Braves’ Alex Anthopoulos on struggling offense, making changes, more

Ozzie Albies (1) of the Atlanta Braves reacts to a strike call during the ninth inning against the Washington Nationals at Nationals Park on Sunday, June 9, 2024, in Washington, D.C. (Jess Rapfogel/Getty Images/TNS)

Credit: TNS

Credit: TNS

Ozzie Albies (1) of the Atlanta Braves reacts to a strike call during the ninth inning against the Washington Nationals at Nationals Park on Sunday, June 9, 2024, in Washington, D.C. (Jess Rapfogel/Getty Images/TNS)

BALTIMORE – The latest sign the Braves are struggling came hours before Wednesday’s game: President of baseball operations Alex Anthopoulos held a scrum to address his club’s rough stretch.

Anthopoulos is accessible, but does not regularly speak in a group setting, as he did this time, because he prefers to stay out of the spotlight. He will never draw attention to himself – unless the team is scuffling and he feels like he needs to do his part in speaking for it. For example: Last season, when the Braves waxed opponent after opponent en route to a historic season, Anthopoulos was not loud about it all.

But now, with his Braves amid a confusing and frustrating slump, he took the place of manager Brian Snitker, who speaks before most games.

To begin, Anthopoulos was asked about his evaluation of what has occurred over the last month and a half.

His first words:

“I mean, look, we haven’t played well. I mean, I’m stating the obvious there.”

And over about 24 minutes, he discussed the current state of the Braves. Below are takeaways from his media session:

Staffing changes likely aren’t coming

Those of us who cover the team have heard the cries from fans: Fire Kevin Seitzer!

This is how sports works. A team struggles, fans look for someone to blame. Fandom isn’t rational.

In this case, Anthopoulos – the top decision-maker – must be measured. And he’s not someone who overreacts to anything.

The Braves have talent. For almost his entire tenure, they’ve been among the best offensive teams in baseball. And during that time, Seitzer, their hitting coach, has helped guide this effort.

“What I would say is, look, I believe coaches are important. Obviously manager is incredibly important,” Anthopoulos said. “But I’d say this from a hitting standpoint, this was my answer then and I’m consistent now -- hitting coaches, infield coaches, pitching coaches, they’re all important. They make players better, no doubt about it. But like anything, I don’t necessarily believe, unless there’s guys who can’t connect with people or there’s issues internally or personality conflicts, things like that -- at the end of the day, when we make trades, I’ve never asked the team to put the hitting coach in the trade. When we’ve signed players, I’ve never asked to go acquire their hitting coach that they had.

“And that’s not to say hitting coaches aren’t important and so on, but I just don’t think you can overweigh those things. We’ve had exceptional success here for the six years I’ve been here. Obviously this is year seven, the year is not done. We’ve been streaky at times, but we’re coming off such a historic season offensively. I understand it. Look, when you’re not playing well, you’re gonna get asked those questions. But I would say that there’s no -- I mean in terms of confidence, work ethic, all those things -- there’s been no change there. We feel really good about the group. We’re going to take six years of a sample, more so than a two-month-plus period.”

Anthopoulos is ‘active’ at this time

What can Anthopoulos do during this time, with his team struggling?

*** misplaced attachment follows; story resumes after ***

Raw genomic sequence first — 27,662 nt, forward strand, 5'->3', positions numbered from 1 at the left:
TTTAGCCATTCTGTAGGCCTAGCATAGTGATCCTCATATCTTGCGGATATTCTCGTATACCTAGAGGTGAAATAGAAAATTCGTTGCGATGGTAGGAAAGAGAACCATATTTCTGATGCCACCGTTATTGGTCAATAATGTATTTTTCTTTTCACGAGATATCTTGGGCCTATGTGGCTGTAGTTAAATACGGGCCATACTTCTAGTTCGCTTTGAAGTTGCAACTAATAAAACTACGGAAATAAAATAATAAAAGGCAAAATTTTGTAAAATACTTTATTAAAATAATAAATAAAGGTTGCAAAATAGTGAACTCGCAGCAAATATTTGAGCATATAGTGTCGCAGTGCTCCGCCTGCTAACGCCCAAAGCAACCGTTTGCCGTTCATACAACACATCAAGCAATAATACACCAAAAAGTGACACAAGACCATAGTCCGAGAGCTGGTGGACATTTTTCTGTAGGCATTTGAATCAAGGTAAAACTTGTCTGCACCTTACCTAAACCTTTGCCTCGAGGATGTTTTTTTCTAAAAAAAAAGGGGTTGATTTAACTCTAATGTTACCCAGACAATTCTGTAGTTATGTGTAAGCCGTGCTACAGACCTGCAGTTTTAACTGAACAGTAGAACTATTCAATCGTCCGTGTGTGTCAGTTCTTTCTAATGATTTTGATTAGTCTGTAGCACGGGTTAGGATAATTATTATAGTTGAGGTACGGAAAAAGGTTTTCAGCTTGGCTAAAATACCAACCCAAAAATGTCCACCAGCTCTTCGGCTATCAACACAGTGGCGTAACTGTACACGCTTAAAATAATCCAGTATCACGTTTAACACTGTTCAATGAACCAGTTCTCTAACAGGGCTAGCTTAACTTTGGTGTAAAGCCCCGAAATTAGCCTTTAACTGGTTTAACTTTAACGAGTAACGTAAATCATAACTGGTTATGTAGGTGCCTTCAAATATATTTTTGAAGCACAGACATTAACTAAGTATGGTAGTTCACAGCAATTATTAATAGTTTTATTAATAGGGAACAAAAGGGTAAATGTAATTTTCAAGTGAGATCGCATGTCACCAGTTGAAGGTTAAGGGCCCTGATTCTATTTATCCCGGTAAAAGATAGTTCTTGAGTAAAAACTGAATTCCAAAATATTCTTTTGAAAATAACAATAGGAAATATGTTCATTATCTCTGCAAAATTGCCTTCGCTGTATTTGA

“Yeah, I guess I’d say this: Obviously the players are going to work in the cages and so on, and the coaches are going to prepare, and front office wise, (research and development), advance team will do everything they can,” Anthopoulos said. “I’m active in terms of calls with trades and things like that. There isn’t anything imminent. I’m doing my job; I don’t want to create something that isn’t there, but I’d say I’ve been more active than I’ve been in the past. Not that you’re not doing it at all times, but look, when you’re not playing well, you have to look at yourself and say, what can I do? The same way for guys taking more swings, or the coaches putting in more hours -- everyone’s doing what they can, (like Snitker) and so on.

“But look, we haven’t gotten any traction and so on, but I can tell you, it seems like (from) talking across the league to other GMs, the offensive issues seem like they’re spread across the league. A lot of GMs are saying the same thing. People feel like they’re not hitting the way they can. That doesn’t make us feel any better, because it’s about us and getting our own team playing well. But I would say that would be the main thing is more continuing to look if there’s anything else that we can come up with.”

Atlanta Braves shortstop Orlando Arcia (11) shows his frustration after striking out during the eighth inning against the Texas Rangers at Truist Park on Sunday, April 21, 2024.
(Miguel Martinez/ AJC)

Credit: Miguel Martinez

icon to expand image

Credit: Miguel Martinez

Results versus process

Baseball is a results-oriented business.

That said, the process can tell you a lot because this game can come with brutal luck.

Anthopoulos was asked what he sees in the process that makes him confident this club will turn it around soon.

“I’m careful when I answer this, just because I don’t want it to come across as excuses,” he said. “Because nobody wants to hear, ‘Well, our hard-hit rate is better than our results have been, and so on.’ People might roll their eyes and so on. I know this is a results business at the end of the day. But those are things we’re going to look at. And that goes without saying. You know, we are barreling some balls.”

The Braves entered Wednesday with the second-best average exit velocity of any club in baseball. To be more specific: The Braves and the Orioles both came into the day with a 90.3 mph average exit velocity, but the Orioles had more batted balls, so they’re first via that tiebreaker.

Atlanta’s 43.7% hard-hit rate also ranked second in the majors behind Baltimore.